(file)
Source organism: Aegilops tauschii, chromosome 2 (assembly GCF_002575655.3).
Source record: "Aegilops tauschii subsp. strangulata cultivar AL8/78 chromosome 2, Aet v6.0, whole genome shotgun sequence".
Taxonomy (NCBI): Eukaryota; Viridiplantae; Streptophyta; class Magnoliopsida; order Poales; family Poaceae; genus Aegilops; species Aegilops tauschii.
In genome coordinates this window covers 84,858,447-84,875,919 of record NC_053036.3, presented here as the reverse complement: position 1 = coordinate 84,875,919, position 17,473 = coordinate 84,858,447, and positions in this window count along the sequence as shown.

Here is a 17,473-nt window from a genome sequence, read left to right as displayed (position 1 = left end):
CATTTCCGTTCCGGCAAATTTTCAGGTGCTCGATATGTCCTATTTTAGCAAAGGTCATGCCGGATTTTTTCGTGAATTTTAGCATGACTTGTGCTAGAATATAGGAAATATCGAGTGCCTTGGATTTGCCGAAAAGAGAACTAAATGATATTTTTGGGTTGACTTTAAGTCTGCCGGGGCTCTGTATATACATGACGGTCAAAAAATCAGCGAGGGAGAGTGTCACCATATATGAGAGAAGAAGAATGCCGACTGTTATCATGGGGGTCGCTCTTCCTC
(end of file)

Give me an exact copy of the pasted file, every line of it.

Source organism: Aegilops tauschii, chromosome 2 (assembly GCF_002575655.3).
Source record: "Aegilops tauschii subsp. strangulata cultivar AL8/78 chromosome 2, Aet v6.0, whole genome shotgun sequence".
Taxonomy (NCBI): Eukaryota; Viridiplantae; Streptophyta; class Magnoliopsida; order Poales; family Poaceae; genus Aegilops; species Aegilops tauschii.
In genome coordinates this window covers 84,858,447-84,875,919 of record NC_053036.3, presented here as the reverse complement: position 1 = coordinate 84,875,919, position 17,473 = coordinate 84,858,447, and positions in this window count along the sequence as shown.

Here is a 17,473-nt window from a genome sequence, read left to right as displayed (position 1 = left end):
CATTTCCGTTCCGGCAAATTTTCAGGTGCTCGATATGTCCTATTTTAGCAAAGGTCATGCCGGATTTTTTCGTGAATTTTAGCATGACTTGTGCTAGAATATAGGAAATATCGAGTGCCTTGGATTTGCCGAAAAGAGAACTAAATGATATTTTTGGGTTGACTTTAAGTCTGCCGGGGCTCTGTATATACATGACGGTCAAAAAATCAGCGAGGGAGAGTGTCACCATATATGAGAGAAGAAGAATGCCGACTGTTATCATGGGGGTCGCTCTTCCTC